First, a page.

Investigation of evolutionary and molecular changes during biological invasion. Genetic approaches to controlling invasive species, including the use of selfish genetic elements as a strategy to control weeds and invasive plants. Genomic resource development and molecular evolution of weeds, forest trees and crops.

Melodie McGeoch

Associate Professor

Ecology and conservation biology, Entomology

Research and research leadership >20 years; Conservation agency experience; Consultant to various national and international agencies on development of bio-monitoring systems; Lead the development and delivery of the Global Indicator of Biological Invasions for the Convention on Biological Diversity's 2010 Biodiversity Target; Member of the IUCN Invasive Species Specialist Group; Steering Committee Member of the Global Invasive Alien Species Information Partnership. Engagement with Parks Victoria and DEPI.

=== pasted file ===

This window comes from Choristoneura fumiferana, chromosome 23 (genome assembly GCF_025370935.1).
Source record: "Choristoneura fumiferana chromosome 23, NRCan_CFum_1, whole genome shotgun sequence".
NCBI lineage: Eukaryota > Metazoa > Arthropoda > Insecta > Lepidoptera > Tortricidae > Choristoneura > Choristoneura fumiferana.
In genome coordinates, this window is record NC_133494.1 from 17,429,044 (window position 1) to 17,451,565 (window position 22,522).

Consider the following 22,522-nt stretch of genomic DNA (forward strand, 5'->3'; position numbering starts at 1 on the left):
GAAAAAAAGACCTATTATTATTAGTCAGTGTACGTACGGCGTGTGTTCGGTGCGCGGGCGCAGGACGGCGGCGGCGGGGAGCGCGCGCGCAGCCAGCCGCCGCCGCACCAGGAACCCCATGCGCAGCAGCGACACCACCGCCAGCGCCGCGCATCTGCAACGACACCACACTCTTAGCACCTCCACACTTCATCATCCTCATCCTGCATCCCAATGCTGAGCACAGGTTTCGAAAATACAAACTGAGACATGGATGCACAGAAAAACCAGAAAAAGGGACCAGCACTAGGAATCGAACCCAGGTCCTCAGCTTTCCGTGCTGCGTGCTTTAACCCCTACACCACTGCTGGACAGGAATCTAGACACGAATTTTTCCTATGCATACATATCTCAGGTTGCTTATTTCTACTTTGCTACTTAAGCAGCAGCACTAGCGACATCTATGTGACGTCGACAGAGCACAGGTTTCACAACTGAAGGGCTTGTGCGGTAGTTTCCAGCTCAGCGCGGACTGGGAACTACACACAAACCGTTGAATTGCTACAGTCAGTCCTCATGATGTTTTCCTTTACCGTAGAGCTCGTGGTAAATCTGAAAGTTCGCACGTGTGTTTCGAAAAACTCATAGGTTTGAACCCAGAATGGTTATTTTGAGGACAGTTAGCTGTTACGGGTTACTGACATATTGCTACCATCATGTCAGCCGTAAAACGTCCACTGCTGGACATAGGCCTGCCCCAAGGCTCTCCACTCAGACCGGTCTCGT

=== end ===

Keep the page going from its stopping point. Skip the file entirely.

The development of assessment and monitoring systems for invasive alien species impacts and responses, including tracking the effectiveness of policy and management interventions; invasion ecology including quantifying patterns and impacts of invasion (plants and animals); priority setting for invasive species.

Dustin Marshall

Professor

Community ecology and quantitative genetics in marine ecosystems

Research and research leadership 10 years. Member of the Scientific Advisory Committee to the Minister for the State Government of Victoria. Statistical consultant for CSIRO pest unit. Editor of Ecology Letters, Functional Ecology, Evolution and Oikos.